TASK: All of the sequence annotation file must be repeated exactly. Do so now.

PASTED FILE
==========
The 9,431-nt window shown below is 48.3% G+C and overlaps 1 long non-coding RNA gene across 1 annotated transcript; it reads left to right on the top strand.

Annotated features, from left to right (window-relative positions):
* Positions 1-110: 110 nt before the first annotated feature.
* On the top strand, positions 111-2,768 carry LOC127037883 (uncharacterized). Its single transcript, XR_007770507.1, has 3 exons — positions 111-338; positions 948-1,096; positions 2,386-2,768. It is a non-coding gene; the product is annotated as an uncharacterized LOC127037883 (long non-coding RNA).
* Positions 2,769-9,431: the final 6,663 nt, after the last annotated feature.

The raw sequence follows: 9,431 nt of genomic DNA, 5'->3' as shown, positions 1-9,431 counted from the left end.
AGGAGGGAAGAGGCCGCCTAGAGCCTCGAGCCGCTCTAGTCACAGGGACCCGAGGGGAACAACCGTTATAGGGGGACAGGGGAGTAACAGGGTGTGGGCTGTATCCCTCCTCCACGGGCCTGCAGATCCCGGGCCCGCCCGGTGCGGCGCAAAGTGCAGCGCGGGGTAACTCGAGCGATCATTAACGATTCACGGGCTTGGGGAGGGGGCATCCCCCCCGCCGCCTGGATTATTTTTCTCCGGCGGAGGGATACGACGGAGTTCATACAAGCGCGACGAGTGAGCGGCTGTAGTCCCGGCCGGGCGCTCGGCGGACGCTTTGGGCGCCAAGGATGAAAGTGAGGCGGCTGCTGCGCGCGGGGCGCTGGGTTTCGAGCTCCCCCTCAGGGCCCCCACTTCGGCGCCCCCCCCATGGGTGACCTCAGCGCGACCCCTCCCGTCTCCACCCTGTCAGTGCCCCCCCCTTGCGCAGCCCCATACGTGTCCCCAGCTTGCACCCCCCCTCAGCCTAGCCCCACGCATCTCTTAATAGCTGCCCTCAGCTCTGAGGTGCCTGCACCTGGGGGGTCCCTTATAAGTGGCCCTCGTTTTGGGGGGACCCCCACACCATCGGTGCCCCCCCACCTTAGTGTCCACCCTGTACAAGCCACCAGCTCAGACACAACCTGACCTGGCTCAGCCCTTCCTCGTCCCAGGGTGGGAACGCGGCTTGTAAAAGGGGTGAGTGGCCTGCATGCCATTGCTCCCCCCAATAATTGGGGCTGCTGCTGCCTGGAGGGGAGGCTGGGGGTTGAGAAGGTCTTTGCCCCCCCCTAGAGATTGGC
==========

The 9,431-nt window shown below is 48.3% G+C and overlaps 1 long non-coding RNA gene across 1 annotated transcript; it reads left to right on the top strand.

Annotated features, from left to right (window-relative positions):
* Positions 1-110: 110 nt before the first annotated feature.
* On the top strand, positions 111-2,768 carry LOC127037883 (uncharacterized). Its single transcript, XR_007770507.1, has 3 exons — positions 111-338; positions 948-1,096; positions 2,386-2,768. It is a non-coding gene; the product is annotated as an uncharacterized LOC127037883 (long non-coding RNA).
* Positions 2,769-9,431: the final 6,663 nt, after the last annotated feature.

The raw sequence follows: 9,431 nt of genomic DNA, 5'->3' as shown, positions 1-9,431 counted from the left end.
AGGAGGGAAGAGGCCGCCTAGAGCCTCGAGCCGCTCTAGTCACAGGGACCCGAGGGGAACAACCGTTATAGGGGGACAGGGGAGTAACAGGGTGTGGGCTGTATCCCTCCTCCACGGGCCTGCAGATCCCGGGCCCGCCCGGTGCGGCGCAAAGTGCAGCGCGGGGTAACTCGAGCGATCATTAACGATTCACGGGCTTGGGGAGGGGGCATCCCCCCCGCCGCCTGGATTATTTTTCTCCGGCGGAGGGATACGACGGAGTTCATACAAGCGCGACGAGTGAGCGGCTGTAGTCCCGGCCGGGCGCTCGGCGGACGCTTTGGGCGCCAAGGATGAAAGTGAGGCGGCTGCTGCGCGCGGGGCGCTGGGTTTCGAGCTCCCCCTCAGGGCCCCCACTTCGGCGCCCCCCCCATGGGTGACCTCAGCGCGACCCCTCCCGTCTCCACCCTGTCAGTGCCCCCCCCTTGCGCAGCCCCATACGTGTCCCCAGCTTGCACCCCCCCTCAGCCTAGCCCCACGCATCTCTTAATAGCTGCCCTCAGCTCTGAGGTGCCTGCACCTGGGGGGTCCCTTATAAGTGGCCCTCGTTTTGGGGGGACCCCCACACCATCGGTGCCCCCCCACCTTAGTGTCCACCCTGTACAAGCCACCAGCTCAGACACAACCTGACCTGGCTCAGCCCTTCCTCGTCCCAGGGTGGGAACGCGGCTTGTAAAAGGGGTGAGTGGCCTGCATGCCATTGCTCCCCCCAATAATTGGGGCTGCTGCTGCCTGGAGGGGAGGCTGGGGGTTGAGAAGGTCTTTGCCCCCCCCTAGAGATTGGC